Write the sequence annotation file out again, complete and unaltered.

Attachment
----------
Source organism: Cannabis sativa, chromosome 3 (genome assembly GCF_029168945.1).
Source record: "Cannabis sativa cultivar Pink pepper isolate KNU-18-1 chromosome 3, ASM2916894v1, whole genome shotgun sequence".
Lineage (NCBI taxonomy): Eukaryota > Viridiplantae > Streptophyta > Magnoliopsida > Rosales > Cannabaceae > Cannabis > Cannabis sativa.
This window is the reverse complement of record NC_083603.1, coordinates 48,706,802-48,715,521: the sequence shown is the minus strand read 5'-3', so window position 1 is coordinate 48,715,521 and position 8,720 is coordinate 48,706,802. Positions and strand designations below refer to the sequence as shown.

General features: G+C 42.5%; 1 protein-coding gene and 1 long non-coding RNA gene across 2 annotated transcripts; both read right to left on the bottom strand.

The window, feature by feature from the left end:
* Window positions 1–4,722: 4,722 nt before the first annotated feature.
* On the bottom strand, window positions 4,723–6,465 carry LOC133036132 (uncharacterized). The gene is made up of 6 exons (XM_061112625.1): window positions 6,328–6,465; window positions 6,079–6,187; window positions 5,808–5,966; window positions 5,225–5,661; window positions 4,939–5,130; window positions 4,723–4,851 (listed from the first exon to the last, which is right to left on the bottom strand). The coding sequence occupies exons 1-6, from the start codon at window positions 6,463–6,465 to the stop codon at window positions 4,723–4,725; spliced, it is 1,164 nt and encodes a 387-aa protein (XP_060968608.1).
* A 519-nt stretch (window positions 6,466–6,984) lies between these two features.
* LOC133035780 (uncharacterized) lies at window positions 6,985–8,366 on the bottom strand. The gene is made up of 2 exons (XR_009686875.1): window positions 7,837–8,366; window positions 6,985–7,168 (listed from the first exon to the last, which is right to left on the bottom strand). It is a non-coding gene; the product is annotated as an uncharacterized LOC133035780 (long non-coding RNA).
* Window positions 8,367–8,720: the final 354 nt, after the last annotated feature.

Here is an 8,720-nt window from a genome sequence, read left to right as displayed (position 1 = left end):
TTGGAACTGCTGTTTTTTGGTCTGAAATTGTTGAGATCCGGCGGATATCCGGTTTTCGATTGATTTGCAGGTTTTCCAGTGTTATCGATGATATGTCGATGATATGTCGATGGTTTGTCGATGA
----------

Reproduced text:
Source organism: Cannabis sativa, chromosome 3 (genome assembly GCF_029168945.1).
Source record: "Cannabis sativa cultivar Pink pepper isolate KNU-18-1 chromosome 3, ASM2916894v1, whole genome shotgun sequence".
Lineage (NCBI taxonomy): Eukaryota > Viridiplantae > Streptophyta > Magnoliopsida > Rosales > Cannabaceae > Cannabis > Cannabis sativa.
This window is the reverse complement of record NC_083603.1, coordinates 48,706,802-48,715,521: the sequence shown is the minus strand read 5'-3', so window position 1 is coordinate 48,715,521 and position 8,720 is coordinate 48,706,802. Positions and strand designations below refer to the sequence as shown.

General features: G+C 42.5%; 1 protein-coding gene and 1 long non-coding RNA gene across 2 annotated transcripts; both read right to left on the bottom strand.

The window, feature by feature from the left end:
* Window positions 1–4,722: 4,722 nt before the first annotated feature.
* On the bottom strand, window positions 4,723–6,465 carry LOC133036132 (uncharacterized). The gene is made up of 6 exons (XM_061112625.1): window positions 6,328–6,465; window positions 6,079–6,187; window positions 5,808–5,966; window positions 5,225–5,661; window positions 4,939–5,130; window positions 4,723–4,851 (listed from the first exon to the last, which is right to left on the bottom strand). The coding sequence occupies exons 1-6, from the start codon at window positions 6,463–6,465 to the stop codon at window positions 4,723–4,725; spliced, it is 1,164 nt and encodes a 387-aa protein (XP_060968608.1).
* A 519-nt stretch (window positions 6,466–6,984) lies between these two features.
* LOC133035780 (uncharacterized) lies at window positions 6,985–8,366 on the bottom strand. The gene is made up of 2 exons (XR_009686875.1): window positions 7,837–8,366; window positions 6,985–7,168 (listed from the first exon to the last, which is right to left on the bottom strand). It is a non-coding gene; the product is annotated as an uncharacterized LOC133035780 (long non-coding RNA).
* Window positions 8,367–8,720: the final 354 nt, after the last annotated feature.

Here is an 8,720-nt window from a genome sequence, read left to right as displayed (position 1 = left end):
TTGGAACTGCTGTTTTTTGGTCTGAAATTGTTGAGATCCGGCGGATATCCGGTTTTCGATTGATTTGCAGGTTTTCCAGTGTTATCGATGATATGTCGATGATATGTCGATGGTTTGTCGATGA